Brent crude prices rose to their highest in a year on Monday after Russia said it was ready to join a proposed deal to cap oil production in a bid to stem a two-year price slide in a move that boosted hopes that new oil finds in East Africa will be viable.
Global benchmark Brent crude futures LCOc1 reached the highest level since Oct. 12, 2015 at $53.22 a barrel at 1335 GMT, up $1.29 on Friday’s close.
Kenya, Tanzania, and Uganda even Ethiopia have struck crude oil deposits giving them hopes of balancing their budgets and boosting their trade balances. Kenya’s energy ministry permanent secretary last week said that Kenya needs oil prices to rise above $50 a barrel for the business to be profitable.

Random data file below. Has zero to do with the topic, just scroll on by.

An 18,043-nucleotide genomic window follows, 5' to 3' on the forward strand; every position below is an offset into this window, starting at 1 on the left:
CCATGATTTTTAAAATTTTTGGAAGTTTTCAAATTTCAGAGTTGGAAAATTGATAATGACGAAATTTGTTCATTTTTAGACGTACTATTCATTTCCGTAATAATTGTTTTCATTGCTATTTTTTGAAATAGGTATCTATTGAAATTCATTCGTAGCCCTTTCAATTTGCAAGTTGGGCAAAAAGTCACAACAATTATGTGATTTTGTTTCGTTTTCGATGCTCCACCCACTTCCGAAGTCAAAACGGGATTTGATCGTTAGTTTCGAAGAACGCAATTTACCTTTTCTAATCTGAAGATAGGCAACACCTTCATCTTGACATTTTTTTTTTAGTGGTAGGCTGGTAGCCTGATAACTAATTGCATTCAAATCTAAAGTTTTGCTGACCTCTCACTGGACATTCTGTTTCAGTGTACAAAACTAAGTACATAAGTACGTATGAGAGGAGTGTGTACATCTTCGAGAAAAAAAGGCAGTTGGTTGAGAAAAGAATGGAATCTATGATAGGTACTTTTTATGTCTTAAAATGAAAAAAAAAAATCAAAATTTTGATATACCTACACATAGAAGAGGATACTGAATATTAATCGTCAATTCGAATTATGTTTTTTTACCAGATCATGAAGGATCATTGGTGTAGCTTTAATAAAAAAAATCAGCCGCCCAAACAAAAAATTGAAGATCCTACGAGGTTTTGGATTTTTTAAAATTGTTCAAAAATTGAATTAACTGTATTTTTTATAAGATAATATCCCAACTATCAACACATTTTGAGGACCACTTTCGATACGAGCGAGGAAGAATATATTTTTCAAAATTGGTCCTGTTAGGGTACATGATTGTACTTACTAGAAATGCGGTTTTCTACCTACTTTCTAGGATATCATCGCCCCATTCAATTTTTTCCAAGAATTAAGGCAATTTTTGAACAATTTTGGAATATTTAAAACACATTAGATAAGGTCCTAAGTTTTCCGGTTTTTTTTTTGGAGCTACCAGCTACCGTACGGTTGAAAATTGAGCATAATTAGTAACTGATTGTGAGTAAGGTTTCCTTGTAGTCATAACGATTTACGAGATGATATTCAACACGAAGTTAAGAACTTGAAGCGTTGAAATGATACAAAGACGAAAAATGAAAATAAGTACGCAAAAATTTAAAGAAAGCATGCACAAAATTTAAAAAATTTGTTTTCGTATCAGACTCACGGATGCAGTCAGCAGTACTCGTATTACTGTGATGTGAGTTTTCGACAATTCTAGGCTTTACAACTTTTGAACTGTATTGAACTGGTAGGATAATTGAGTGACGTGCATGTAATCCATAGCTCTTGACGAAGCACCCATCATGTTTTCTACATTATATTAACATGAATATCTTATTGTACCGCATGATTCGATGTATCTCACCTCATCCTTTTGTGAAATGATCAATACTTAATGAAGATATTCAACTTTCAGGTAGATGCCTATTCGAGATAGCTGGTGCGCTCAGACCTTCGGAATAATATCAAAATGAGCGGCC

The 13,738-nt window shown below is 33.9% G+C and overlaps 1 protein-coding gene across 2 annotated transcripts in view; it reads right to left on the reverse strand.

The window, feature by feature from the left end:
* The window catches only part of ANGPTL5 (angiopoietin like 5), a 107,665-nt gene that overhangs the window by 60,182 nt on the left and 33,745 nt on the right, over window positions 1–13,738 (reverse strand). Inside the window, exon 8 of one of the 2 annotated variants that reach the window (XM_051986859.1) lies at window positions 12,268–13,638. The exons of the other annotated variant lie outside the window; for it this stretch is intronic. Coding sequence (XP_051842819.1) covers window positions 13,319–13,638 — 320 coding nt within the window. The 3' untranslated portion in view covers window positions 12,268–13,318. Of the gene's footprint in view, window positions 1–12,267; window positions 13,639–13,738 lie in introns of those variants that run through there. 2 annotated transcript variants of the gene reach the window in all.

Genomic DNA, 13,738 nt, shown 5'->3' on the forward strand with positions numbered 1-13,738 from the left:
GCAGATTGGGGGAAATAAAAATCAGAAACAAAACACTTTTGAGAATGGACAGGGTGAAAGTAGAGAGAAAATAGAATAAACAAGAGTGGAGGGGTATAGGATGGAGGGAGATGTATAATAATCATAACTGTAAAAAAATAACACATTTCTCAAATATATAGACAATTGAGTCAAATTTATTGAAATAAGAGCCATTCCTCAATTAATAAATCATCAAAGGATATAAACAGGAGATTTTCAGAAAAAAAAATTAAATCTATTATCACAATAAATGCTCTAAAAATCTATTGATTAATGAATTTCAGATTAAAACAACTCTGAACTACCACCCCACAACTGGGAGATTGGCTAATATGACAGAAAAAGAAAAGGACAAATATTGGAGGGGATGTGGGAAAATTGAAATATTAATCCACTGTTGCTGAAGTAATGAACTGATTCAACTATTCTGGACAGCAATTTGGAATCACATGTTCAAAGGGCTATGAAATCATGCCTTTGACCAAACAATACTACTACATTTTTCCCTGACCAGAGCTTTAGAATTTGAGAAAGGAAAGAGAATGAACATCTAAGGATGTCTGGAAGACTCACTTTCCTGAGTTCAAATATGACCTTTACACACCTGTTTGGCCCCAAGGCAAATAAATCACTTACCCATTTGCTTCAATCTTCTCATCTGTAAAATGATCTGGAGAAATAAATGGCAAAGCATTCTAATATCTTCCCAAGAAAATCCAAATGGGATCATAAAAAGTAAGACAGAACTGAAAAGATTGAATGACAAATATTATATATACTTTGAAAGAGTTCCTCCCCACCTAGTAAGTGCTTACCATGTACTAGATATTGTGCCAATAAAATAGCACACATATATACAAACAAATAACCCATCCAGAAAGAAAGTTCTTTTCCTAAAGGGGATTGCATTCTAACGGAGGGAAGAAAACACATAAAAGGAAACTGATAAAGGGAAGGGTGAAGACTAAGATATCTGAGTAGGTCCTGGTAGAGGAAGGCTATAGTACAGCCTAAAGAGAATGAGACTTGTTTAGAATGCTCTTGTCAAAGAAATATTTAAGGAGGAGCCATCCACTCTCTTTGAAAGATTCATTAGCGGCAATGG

U.S. futures CLc1 also gained ground, reaching a four-month high of $51.10 a barrel.
Russian President Vladimir Putin said an output freeze or even a production cut were likely the only right decisions to maintain energy sector stability.
“Russia is ready to join the joint measures to cap production and is calling for other oil exporters to join,” Putin said, speaking at an energy congress in Istanbul.
The Organization of the Petroleum Exporting Countries (OPEC), of which Russia is not a member, aims to agree an output cut by the time it meets in late November. The goal is to cut production to a range of 32.50 million barrels per day (bpd) to 33.0 million bpd.